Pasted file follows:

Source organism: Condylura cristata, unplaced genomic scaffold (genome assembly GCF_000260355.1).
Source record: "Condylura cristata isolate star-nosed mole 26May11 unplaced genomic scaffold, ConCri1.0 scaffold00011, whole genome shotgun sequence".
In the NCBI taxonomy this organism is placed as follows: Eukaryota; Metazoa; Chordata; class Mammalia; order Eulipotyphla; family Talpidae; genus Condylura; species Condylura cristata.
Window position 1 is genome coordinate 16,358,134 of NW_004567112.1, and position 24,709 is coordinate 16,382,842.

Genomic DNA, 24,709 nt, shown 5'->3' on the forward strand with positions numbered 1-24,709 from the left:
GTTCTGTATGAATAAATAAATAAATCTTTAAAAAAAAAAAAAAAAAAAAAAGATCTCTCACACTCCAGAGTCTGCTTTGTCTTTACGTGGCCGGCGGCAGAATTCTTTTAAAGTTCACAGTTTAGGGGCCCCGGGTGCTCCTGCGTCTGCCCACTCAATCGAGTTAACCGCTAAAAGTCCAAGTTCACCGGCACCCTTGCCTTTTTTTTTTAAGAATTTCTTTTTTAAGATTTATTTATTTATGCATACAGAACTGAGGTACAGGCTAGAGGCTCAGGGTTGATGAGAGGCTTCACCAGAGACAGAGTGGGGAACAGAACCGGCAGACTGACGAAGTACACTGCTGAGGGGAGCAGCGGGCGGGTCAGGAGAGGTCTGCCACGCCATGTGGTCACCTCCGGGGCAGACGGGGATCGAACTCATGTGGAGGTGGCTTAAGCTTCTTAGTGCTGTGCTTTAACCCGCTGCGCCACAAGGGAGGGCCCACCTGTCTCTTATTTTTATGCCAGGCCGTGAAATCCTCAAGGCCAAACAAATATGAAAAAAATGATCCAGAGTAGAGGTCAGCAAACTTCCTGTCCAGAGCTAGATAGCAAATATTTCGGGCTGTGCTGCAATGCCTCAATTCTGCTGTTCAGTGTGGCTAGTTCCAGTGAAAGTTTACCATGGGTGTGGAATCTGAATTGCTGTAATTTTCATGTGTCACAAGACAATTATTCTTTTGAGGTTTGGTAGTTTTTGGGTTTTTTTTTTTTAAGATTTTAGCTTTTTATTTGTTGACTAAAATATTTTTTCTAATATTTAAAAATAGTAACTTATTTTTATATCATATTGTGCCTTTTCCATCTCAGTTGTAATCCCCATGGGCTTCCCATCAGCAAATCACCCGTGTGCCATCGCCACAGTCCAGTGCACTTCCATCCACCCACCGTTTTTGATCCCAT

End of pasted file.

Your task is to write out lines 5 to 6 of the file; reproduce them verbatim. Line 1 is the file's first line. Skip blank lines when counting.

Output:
Genomic DNA, 24,709 nt, shown 5'->3' on the forward strand with positions numbered 1-24,709 from the left:
GTTCTGTATGAATAAATAAATAAATCTTTAAAAAAAAAAAAAAAAAAAAAAGATCTCTCACACTCCAGAGTCTGCTTTGTCTTTACGTGGCCGGCGGCAGAATTCTTTTAAAGTTCACAGTTTAGGGGCCCCGGGTGCTCCTGCGTCTGCCCACTCAATCGAGTTAACCGCTAAAAGTCCAAGTTCACCGGCACCCTTGCCTTTTTTTTTTAAGAATTTCTTTTTTAAGATTTATTTATTTATGCATACAGAACTGAGGTACAGGCTAGAGGCTCAGGGTTGATGAGAGGCTTCACCAGAGACAGAGTGGGGAACAGAACCGGCAGACTGACGAAGTACACTGCTGAGGGGAGCAGCGGGCGGGTCAGGAGAGGTCTGCCACGCCATGTGGTCACCTCCGGGGCAGACGGGGATCGAACTCATGTGGAGGTGGCTTAAGCTTCTTAGTGCTGTGCTTTAACCCGCTGCGCCACAAGGGAGGGCCCACCTGTCTCTTATTTTTATGCCAGGCCGTGAAATCCTCAAGGCCAAACAAATATGAAAAAAATGATCCAGAGTAGAGGTCAGCAAACTTCCTGTCCAGAGCTAGATAGCAAATATTTCGGGCTGTGCTGCAATGCCTCAATTCTGCTGTTCAGTGTGGCTAGTTCCAGTGAAAGTTTACCATGGGTGTGGAATCTGAATTGCTGTAATTTTCATGTGTCACAAGACAATTATTCTTTTGAGGTTTGGTAGTTTTTGGGTTTTTTTTTTTTAAGATTTTAGCTTTTTATTTGTTGACTAAAATATTTTTTCTAATATTTAAAAATAGTAACTTATTTTTATATCATATTGTGCCTTTTCCATCTCAGTTGTAATCCCCATGGGCTTCCCATCAGCAAATCACCCGTGTGCCATCGCCACAGTCCAGTGCACTTCCATCCACCCACCGTTTTTGATCCCAT